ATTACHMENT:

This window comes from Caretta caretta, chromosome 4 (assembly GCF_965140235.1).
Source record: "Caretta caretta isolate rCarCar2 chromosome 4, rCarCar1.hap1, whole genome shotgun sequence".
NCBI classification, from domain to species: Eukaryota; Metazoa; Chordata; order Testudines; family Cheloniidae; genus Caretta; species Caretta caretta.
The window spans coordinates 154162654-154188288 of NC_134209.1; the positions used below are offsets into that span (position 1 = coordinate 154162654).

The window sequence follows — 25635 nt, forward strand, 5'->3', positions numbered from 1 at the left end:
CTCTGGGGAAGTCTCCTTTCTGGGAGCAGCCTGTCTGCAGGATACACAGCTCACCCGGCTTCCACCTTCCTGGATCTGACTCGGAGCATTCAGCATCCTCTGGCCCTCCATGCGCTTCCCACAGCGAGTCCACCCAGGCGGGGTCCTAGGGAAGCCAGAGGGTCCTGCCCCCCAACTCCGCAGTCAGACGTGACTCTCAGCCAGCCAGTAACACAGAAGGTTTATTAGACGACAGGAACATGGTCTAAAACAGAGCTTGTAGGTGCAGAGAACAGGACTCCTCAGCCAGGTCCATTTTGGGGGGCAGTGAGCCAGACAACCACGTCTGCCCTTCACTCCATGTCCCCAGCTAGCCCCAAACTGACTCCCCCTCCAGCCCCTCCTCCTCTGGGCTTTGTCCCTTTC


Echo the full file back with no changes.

This window comes from Caretta caretta, chromosome 4 (assembly GCF_965140235.1).
Source record: "Caretta caretta isolate rCarCar2 chromosome 4, rCarCar1.hap1, whole genome shotgun sequence".
NCBI classification, from domain to species: Eukaryota; Metazoa; Chordata; order Testudines; family Cheloniidae; genus Caretta; species Caretta caretta.
The window spans coordinates 154162654-154188288 of NC_134209.1; the positions used below are offsets into that span (position 1 = coordinate 154162654).

The window sequence follows — 25635 nt, forward strand, 5'->3', positions numbered from 1 at the left end:
CTCTGGGGAAGTCTCCTTTCTGGGAGCAGCCTGTCTGCAGGATACACAGCTCACCCGGCTTCCACCTTCCTGGATCTGACTCGGAGCATTCAGCATCCTCTGGCCCTCCATGCGCTTCCCACAGCGAGTCCACCCAGGCGGGGTCCTAGGGAAGCCAGAGGGTCCTGCCCCCCAACTCCGCAGTCAGACGTGACTCTCAGCCAGCCAGTAACACAGAAGGTTTATTAGACGACAGGAACATGGTCTAAAACAGAGCTTGTAGGTGCAGAGAACAGGACTCCTCAGCCAGGTCCATTTTGGGGGGCAGTGAGCCAGACAACCACGTCTGCCCTTCACTCCATGTCCCCAGCTAGCCCCAAACTGACTCCCCCTCCAGCCCCTCCTCCTCTGGGCTTTGTCCCTTTC